VB.NET Program Structure


A Visual Basic program is built up from standard building blocks. A solution comprises one or more projects.

  • A project in turn can contain one or more assemblies.
  • Each assembly is compiled from one or more source files.
  • A source file provides the definition and implementation of classes, structures, modules, and interfaces, which ultimately contain all your code.

Programming Elements

When you create a project or file, you will see that some code is available in a particular order. Any code that you write should follow the following sequence.

  • Option statements
  • Imports statements
  • Namespace statements and namespace-level elements

If you enter statements in a different order, you will get a compilation error.

A program can also contain conditional compilation statements. You can intersperse these in the source file among the statements of the preceding sequence.

Option Statements

Option statements establish ground rules for subsequent code, helping prevent syntax and logic errors.

  • The Option Explicit Statement ensures that all variables are declared and spelled correctly, which reduces debugging time.
  • The Option Strict Statement helps to minimize logic errors and data loss that can occur when you work between variables of different data types.
  • The Option Compare Statement specifies the way strings are compared to each other, based on either their Binary or Text values.

Imports Statements

You can include an Imports Statement (.NET Namespace and Type) to import names defined outside your project.

  • An Imports statement allows your code to refer to classes and other types defined within the imported namespace, without having to qualify them.
  • You can use as many Imports statements as appropriate.

Namespace Statements

  • Namespaces help you organize and classify your programming elements for ease of grouping and accessing.
  • You use the Namespace statement to classify the following statements within a particular namespace.

Conditional Compilation Statements

Conditional compilation statements can appear almost anywhere in your source file.

  • They cause parts of your code to be included or excluded at compile time depending on certain conditions.
  • You can also use them for debugging your application because conditional code runs in debugging mode only.

Namespace-Level Programming Elements

Classes, structures, and modules contain all the code in your source file. They are namespace-level elements, which can appear within a namespace or at the source file level.

  • They hold the declarations of all other programming elements.
  • Interfaces, which define element signatures but provide no implementation, also appear at the module level. For more information on the module-level elements, see the following:
  • Data elements at the namespace level are enumerations and delegates.

Module-Level Programming Elements

Procedures, operators, properties, and events are the only programming elements that can hold executable code (statements that perform actions at run time).

The following module-level elements of your program.

  • Function Statement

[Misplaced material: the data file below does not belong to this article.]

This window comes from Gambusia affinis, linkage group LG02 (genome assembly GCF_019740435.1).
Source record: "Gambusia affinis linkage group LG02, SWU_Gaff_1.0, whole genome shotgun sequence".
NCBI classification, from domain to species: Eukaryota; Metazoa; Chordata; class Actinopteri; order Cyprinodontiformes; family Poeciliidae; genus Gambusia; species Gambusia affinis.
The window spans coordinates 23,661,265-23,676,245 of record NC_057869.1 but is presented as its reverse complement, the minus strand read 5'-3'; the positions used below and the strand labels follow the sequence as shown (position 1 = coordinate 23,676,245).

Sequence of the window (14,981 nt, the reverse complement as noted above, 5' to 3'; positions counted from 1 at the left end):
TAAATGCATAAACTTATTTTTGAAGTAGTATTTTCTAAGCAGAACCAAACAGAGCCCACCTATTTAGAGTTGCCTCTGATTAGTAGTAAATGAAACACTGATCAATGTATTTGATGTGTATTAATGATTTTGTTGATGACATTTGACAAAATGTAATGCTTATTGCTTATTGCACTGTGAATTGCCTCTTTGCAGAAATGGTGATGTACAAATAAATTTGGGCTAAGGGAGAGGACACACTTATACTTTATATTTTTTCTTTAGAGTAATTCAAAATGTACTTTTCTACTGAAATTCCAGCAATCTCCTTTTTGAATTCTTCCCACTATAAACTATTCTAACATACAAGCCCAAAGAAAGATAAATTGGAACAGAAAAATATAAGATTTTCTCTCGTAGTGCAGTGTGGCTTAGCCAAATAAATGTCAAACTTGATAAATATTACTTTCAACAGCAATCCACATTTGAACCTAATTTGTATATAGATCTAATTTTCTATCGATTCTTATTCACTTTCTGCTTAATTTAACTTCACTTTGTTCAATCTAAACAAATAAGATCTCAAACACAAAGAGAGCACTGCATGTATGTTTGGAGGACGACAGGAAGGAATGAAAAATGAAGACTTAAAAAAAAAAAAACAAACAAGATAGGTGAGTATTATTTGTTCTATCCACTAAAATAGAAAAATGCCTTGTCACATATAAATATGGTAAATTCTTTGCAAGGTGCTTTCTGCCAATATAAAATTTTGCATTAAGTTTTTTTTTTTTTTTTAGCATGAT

• Sub Statement
  • Declare Statement
  • Operator Statement
  • Property Statement
  • Event Statement

Data elements at the module level are variables, constants, enumerations, and delegates.

Procedure-Level Programming Elements

Most of the contents of procedure-level elements are executable statements, which constitute the run-time code of your program.

  • All executable code must be in some procedure (Function, Sub, Operator, Get, Set, AddHandler, RemoveHandler, RaiseEvent).
  • Data elements at the procedure level are limited to local variables and constants.

The Main Procedure

The Main procedure is the first code to run when your application has been loaded. Main serves as the starting point and overall control for your application.

There are four variations of the Main

Sub Main()

Sub Main(ByVal cmdArgs() As String)

Function Main() As Integer

Function Main(ByVal cmdArgs() As String) As Integer

The most common variety of this procedure is Sub Main().

VB.Net Hello World Example

Let's have a look at a simple code that would print the string "Welcome to VB.NET Tutorial."

Imports System

Module Program
    'It will display a string on the console 
    Sub Main(args As String())
        Console.WriteLine("Welcome to VB.NET Tutorial.")
    End Sub
End Module

Let's discuss various parts of the above program.

  • The first line of the program Imports System is used to include the System namespace in the program.
  • The next line has a Module declaration, the module Program.
  • VB.Net is completely object-oriented, so every program must contain a module of a class that contains the data and procedures that your program uses.
  • Classes or Modules generally would contain more than one procedure.
  • Procedures contain the executable code, or in other words, they define the behavior of the class.
  • The next line starts with ' will be ignored by the compiler because it a comment.
  • The next line defines the Main procedure, which is the entry point for all VB.Net programs.
  • The Main procedure states what the module or class will do when executed.
  • The Console.WriteLine("Welcome to VB.NET Tutorial.") in the Main procedure print the string on the screen.